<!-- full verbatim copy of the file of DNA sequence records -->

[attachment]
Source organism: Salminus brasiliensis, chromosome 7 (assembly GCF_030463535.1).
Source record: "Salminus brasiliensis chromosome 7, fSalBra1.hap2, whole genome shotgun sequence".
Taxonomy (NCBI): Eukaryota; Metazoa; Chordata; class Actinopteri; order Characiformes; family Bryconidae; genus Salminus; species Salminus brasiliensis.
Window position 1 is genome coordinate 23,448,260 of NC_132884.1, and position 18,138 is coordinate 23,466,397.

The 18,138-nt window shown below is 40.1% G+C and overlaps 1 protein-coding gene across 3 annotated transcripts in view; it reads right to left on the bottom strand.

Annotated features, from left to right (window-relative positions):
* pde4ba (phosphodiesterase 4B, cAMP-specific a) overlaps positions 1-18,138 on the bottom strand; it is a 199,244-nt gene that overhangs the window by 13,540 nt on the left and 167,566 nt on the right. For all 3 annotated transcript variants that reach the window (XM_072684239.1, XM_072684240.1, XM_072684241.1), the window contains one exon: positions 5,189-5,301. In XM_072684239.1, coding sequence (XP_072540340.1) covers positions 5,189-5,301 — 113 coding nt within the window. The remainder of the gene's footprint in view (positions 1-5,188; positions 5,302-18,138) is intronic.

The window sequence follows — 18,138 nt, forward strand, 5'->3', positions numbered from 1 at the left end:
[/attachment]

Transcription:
Source organism: Salminus brasiliensis, chromosome 7 (assembly GCF_030463535.1).
Source record: "Salminus brasiliensis chromosome 7, fSalBra1.hap2, whole genome shotgun sequence".
Taxonomy (NCBI): Eukaryota; Metazoa; Chordata; class Actinopteri; order Characiformes; family Bryconidae; genus Salminus; species Salminus brasiliensis.
Window position 1 is genome coordinate 23,448,260 of NC_132884.1, and position 18,138 is coordinate 23,466,397.

The 18,138-nt window shown below is 40.1% G+C and overlaps 1 protein-coding gene across 3 annotated transcripts in view; it reads right to left on the bottom strand.

Annotated features, from left to right (window-relative positions):
* pde4ba (phosphodiesterase 4B, cAMP-specific a) overlaps positions 1-18,138 on the bottom strand; it is a 199,244-nt gene that overhangs the window by 13,540 nt on the left and 167,566 nt on the right. For all 3 annotated transcript variants that reach the window (XM_072684239.1, XM_072684240.1, XM_072684241.1), the window contains one exon: positions 5,189-5,301. In XM_072684239.1, coding sequence (XP_072540340.1) covers positions 5,189-5,301 — 113 coding nt within the window. The remainder of the gene's footprint in view (positions 1-5,188; positions 5,302-18,138) is intronic.

The window sequence follows — 18,138 nt, forward strand, 5'->3', positions numbered from 1 at the left end: